Facebook will only show that post to roughly 333 of your fans (give or take a few dozen). Why is that?
Facebook is trying to control spam. They realize that most businesses will take advantage of the platform and post way too many humorous jokes and irrelevant information. If that happens, Facebook users will be irritated by all the spam and stop using Facebook. Before you know it, the next social media platform comes along and we’re talking about Facebook like we do MySpace. Boosting is their way around that.
“Boosting” shows a post to your entire fan base plus their network of friends and family. It costs a little bit of money ($25–$100 depending on how many fans you have and how far the reach), but allows you to push out important information.
I recommend boosting one or two posts per month. If you have a big announcement (adding a doctor, changing locations, etc.), definitely boost. If your practice is hosting an event (charity event, halloween candy drive), those are good to boost as well. Blog posts or articles are another great piece of content to boost. It puts education in front of your patient base and drives traffic back to your website. Every time you boost a blog post, you’ll see your website analytics jump.
3. “Like” Campaign
Did you know you can run a marketing campaign in Facebook to help you add likes to your page? It’s right there in the ad manager. Facebook will put out a little ad encouraging people connected to your fan base to “like” your page. It’s a great way to grow your audience.
Ideally, I like practices to get to 1,000 likes. That’s a good fan base to work with. Using a small monthly budget of $50 — $100 you’ll add fans and be on your way to 1,000.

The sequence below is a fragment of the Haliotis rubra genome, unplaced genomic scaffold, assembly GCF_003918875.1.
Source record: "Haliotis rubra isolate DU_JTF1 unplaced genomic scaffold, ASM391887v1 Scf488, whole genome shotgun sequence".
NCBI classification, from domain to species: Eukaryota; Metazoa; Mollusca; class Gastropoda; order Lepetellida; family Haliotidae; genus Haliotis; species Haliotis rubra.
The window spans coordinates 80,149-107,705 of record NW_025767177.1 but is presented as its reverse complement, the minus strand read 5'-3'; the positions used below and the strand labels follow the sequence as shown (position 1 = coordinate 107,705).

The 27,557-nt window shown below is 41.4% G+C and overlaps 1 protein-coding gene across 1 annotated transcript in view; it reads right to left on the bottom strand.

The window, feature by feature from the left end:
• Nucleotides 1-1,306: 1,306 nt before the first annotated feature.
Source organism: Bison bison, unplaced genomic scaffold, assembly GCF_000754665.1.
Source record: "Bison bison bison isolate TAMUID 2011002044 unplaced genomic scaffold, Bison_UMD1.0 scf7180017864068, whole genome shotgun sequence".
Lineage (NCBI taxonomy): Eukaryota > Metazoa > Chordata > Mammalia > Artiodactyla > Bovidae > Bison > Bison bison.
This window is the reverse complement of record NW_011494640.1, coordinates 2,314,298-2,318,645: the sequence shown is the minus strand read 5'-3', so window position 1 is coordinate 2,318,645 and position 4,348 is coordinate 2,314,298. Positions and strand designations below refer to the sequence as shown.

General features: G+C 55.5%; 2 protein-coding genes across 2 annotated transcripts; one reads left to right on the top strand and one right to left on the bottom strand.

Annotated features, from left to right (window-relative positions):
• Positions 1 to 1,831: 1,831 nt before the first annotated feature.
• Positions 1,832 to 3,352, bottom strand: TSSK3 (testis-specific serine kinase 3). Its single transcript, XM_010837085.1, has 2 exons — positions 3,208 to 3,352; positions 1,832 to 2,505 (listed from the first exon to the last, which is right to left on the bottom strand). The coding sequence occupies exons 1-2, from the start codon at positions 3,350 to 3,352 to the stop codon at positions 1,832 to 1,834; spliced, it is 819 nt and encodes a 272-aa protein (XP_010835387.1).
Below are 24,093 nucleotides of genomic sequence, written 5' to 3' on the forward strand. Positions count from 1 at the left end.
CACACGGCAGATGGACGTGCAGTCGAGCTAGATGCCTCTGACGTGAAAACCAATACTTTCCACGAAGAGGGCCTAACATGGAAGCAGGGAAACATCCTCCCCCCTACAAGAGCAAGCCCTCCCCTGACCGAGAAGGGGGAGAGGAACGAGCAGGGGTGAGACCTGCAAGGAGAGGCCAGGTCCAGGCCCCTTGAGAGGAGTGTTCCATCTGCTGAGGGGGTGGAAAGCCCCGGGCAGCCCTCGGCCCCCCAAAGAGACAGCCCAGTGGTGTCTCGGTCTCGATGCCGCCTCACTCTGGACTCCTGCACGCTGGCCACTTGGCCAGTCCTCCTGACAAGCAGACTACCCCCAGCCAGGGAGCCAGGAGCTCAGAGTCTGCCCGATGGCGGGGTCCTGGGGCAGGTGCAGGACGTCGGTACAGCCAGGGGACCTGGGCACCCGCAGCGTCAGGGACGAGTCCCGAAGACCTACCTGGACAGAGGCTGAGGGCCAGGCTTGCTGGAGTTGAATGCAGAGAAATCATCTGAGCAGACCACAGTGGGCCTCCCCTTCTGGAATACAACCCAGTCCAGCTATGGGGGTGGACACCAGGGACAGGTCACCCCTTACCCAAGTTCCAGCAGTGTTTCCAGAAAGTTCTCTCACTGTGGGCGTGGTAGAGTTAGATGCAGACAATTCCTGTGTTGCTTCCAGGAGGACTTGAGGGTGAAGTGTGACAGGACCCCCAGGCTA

4. Dark Posts
I realize it sounds a little sinister, but Dark Posts are the slang or street term for direct Facebook ads. They’re called Dark Posts because they don’t post to your Facebook page. These posts are “dark” to your followers.
Dark Posts are probably the most exciting marketing platform I’ve seen in the last ten years. Right now, we are seeing monthly website traffic double and an increase of three to five new patients per month with a small Dark Post budget ($250/month).
Remember how we started off this article talking about how Facebook is the world’s largest data company? Well, the targeting opportunities with Dark Posts are stunning. If your ideal patient target is a 30–50 year old mom who does yoga and watches Downton Abbey, you can place an ad directly in their Facebook stream. This type of targeting has never been seen before and ultimately saves you a ton of money.
Here are a few keys to using Dark Posts:
The one thing you can’t do is put up one ad and leave it for the next six months. The Facebook platform demands fresh images and frequency variations. Design three to six different ads and rotate them. Run an ad for two weeks, then pull it out for two weeks. Constantly switch it up to maximize engagement.
The majority of people access Facebook on their mobile device. So if you run an ad and they click on it, they will be visiting your web site on a mobile device. It needs to look great or they’ll bounce.
At the time of this writing, very few dental practices are using Dark Posts. That will not be the case in the next few years. My suggestion is to jump in now. Be the first in your area to use Dark Posts and you’ll start to see returns right away.